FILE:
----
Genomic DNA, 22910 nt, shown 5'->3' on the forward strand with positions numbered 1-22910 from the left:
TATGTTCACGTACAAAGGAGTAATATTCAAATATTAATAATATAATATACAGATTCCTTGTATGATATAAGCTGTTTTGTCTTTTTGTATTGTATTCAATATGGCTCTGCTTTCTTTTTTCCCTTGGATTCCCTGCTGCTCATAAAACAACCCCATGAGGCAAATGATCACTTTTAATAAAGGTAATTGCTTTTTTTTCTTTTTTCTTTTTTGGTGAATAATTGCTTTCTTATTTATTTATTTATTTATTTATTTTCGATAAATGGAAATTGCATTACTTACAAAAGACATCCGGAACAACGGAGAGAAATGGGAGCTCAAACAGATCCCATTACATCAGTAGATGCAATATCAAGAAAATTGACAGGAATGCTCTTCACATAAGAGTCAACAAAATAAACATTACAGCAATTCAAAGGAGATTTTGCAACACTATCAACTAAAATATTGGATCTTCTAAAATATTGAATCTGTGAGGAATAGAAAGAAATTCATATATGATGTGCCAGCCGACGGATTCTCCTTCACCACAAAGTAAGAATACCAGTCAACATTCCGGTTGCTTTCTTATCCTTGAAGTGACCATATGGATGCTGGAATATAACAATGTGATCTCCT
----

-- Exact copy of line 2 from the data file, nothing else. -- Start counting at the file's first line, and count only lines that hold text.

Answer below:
TATGTTCACGTACAAAGGAGTAATATTCAAATATTAATAATATAATATACAGATTCCTTGTATGATATAAGCTGTTTTGTCTTTTTGTATTGTATTCAATATGGCTCTGCTTTCTTTTTTCCCTTGGATTCCCTGCTGCTCATAAAACAACCCCATGAGGCAAATGATCACTTTTAATAAAGGTAATTGCTTTTTTTTCTTTTTTCTTTTTTGGTGAATAATTGCTTTCTTATTTATTTATTTATTTATTTATTTTCGATAAATGGAAATTGCATTACTTACAAAAGACATCCGGAACAACGGAGAGAAATGGGAGCTCAAACAGATCCCATTACATCAGTAGATGCAATATCAAGAAAATTGACAGGAATGCTCTTCACATAAGAGTCAACAAAATAAACATTACAGCAATTCAAAGGAGATTTTGCAACACTATCAACTAAAATATTGGATCTTCTAAAATATTGAATCTGTGAGGAATAGAAAGAAATTCATATATGATGTGCCAGCCGACGGATTCTCCTTCACCACAAAGTAAGAATACCAGTCAACATTCCGGTTGCTTTCTTATCCTTGAAGTGACCATATGGATGCTGGAATATAACAATGTGATCTCCT